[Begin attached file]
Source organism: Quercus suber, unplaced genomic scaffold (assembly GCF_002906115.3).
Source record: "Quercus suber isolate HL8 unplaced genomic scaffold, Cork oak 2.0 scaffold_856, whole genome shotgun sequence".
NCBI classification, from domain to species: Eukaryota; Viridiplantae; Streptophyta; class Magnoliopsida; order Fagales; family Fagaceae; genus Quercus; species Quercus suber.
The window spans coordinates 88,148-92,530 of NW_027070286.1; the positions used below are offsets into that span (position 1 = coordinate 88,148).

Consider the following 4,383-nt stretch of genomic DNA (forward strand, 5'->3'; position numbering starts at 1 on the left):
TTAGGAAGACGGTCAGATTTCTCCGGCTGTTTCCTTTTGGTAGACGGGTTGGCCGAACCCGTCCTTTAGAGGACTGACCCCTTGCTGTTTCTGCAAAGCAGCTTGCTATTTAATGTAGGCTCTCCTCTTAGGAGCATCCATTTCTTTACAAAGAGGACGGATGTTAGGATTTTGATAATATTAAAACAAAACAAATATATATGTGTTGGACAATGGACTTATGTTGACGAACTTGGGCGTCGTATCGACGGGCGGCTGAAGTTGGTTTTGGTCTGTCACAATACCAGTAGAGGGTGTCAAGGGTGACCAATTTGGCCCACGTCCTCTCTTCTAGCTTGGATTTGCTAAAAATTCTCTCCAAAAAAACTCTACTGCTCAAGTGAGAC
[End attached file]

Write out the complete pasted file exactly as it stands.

Source organism: Quercus suber, unplaced genomic scaffold (assembly GCF_002906115.3).
Source record: "Quercus suber isolate HL8 unplaced genomic scaffold, Cork oak 2.0 scaffold_856, whole genome shotgun sequence".
NCBI classification, from domain to species: Eukaryota; Viridiplantae; Streptophyta; class Magnoliopsida; order Fagales; family Fagaceae; genus Quercus; species Quercus suber.
The window spans coordinates 88,148-92,530 of NW_027070286.1; the positions used below are offsets into that span (position 1 = coordinate 88,148).

Consider the following 4,383-nt stretch of genomic DNA (forward strand, 5'->3'; position numbering starts at 1 on the left):
TTAGGAAGACGGTCAGATTTCTCCGGCTGTTTCCTTTTGGTAGACGGGTTGGCCGAACCCGTCCTTTAGAGGACTGACCCCTTGCTGTTTCTGCAAAGCAGCTTGCTATTTAATGTAGGCTCTCCTCTTAGGAGCATCCATTTCTTTACAAAGAGGACGGATGTTAGGATTTTGATAATATTAAAACAAAACAAATATATATGTGTTGGACAATGGACTTATGTTGACGAACTTGGGCGTCGTATCGACGGGCGGCTGAAGTTGGTTTTGGTCTGTCACAATACCAGTAGAGGGTGTCAAGGGTGACCAATTTGGCCCACGTCCTCTCTTCTAGCTTGGATTTGCTAAAAATTCTCTCCAAAAAAACTCTACTGCTCAAGTGAGAC